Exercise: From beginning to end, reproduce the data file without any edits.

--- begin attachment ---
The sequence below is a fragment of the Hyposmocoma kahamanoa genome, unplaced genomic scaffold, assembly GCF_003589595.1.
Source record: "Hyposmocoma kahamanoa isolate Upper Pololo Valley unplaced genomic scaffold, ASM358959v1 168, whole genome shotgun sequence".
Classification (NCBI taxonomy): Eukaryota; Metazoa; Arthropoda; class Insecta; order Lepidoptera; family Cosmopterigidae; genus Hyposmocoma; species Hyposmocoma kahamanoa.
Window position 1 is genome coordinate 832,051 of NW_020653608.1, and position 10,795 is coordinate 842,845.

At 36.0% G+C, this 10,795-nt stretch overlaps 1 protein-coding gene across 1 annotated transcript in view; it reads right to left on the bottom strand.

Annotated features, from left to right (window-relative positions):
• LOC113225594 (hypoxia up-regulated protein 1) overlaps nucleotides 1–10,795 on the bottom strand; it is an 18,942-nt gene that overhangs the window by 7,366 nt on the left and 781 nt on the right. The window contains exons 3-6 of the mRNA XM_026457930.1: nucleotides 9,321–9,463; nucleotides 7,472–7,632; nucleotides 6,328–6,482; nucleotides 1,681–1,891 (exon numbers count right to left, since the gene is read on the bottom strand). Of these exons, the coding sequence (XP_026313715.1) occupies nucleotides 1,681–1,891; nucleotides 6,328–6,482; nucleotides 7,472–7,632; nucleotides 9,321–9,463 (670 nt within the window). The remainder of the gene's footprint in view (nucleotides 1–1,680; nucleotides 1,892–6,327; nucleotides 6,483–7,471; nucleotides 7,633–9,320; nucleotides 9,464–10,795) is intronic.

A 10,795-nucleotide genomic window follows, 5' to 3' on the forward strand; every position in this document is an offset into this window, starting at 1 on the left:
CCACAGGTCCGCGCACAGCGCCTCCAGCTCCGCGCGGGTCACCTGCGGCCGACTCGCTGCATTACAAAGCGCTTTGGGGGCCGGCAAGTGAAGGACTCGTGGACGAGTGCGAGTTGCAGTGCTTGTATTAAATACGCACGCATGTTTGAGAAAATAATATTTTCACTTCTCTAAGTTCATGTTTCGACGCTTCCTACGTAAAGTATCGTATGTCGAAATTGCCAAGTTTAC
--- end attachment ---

The sequence below is a fragment of the Hyposmocoma kahamanoa genome, unplaced genomic scaffold, assembly GCF_003589595.1.
Source record: "Hyposmocoma kahamanoa isolate Upper Pololo Valley unplaced genomic scaffold, ASM358959v1 168, whole genome shotgun sequence".
Classification (NCBI taxonomy): Eukaryota; Metazoa; Arthropoda; class Insecta; order Lepidoptera; family Cosmopterigidae; genus Hyposmocoma; species Hyposmocoma kahamanoa.
Window position 1 is genome coordinate 832,051 of NW_020653608.1, and position 10,795 is coordinate 842,845.

At 36.0% G+C, this 10,795-nt stretch overlaps 1 protein-coding gene across 1 annotated transcript in view; it reads right to left on the bottom strand.

Annotated features, from left to right (window-relative positions):
• LOC113225594 (hypoxia up-regulated protein 1) overlaps nucleotides 1–10,795 on the bottom strand; it is an 18,942-nt gene that overhangs the window by 7,366 nt on the left and 781 nt on the right. The window contains exons 3-6 of the mRNA XM_026457930.1: nucleotides 9,321–9,463; nucleotides 7,472–7,632; nucleotides 6,328–6,482; nucleotides 1,681–1,891 (exon numbers count right to left, since the gene is read on the bottom strand). Of these exons, the coding sequence (XP_026313715.1) occupies nucleotides 1,681–1,891; nucleotides 6,328–6,482; nucleotides 7,472–7,632; nucleotides 9,321–9,463 (670 nt within the window). The remainder of the gene's footprint in view (nucleotides 1–1,680; nucleotides 1,892–6,327; nucleotides 6,483–7,471; nucleotides 7,633–9,320; nucleotides 9,464–10,795) is intronic.

A 10,795-nucleotide genomic window follows, 5' to 3' on the forward strand; every position in this document is an offset into this window, starting at 1 on the left:
CCACAGGTCCGCGCACAGCGCCTCCAGCTCCGCGCGGGTCACCTGCGGCCGACTCGCTGCATTACAAAGCGCTTTGGGGGCCGGCAAGTGAAGGACTCGTGGACGAGTGCGAGTTGCAGTGCTTGTATTAAATACGCACGCATGTTTGAGAAAATAATATTTTCACTTCTCTAAGTTCATGTTTCGACGCTTCCTACGTAAAGTATCGTATGTCGAAATTGCCAAGTTTAC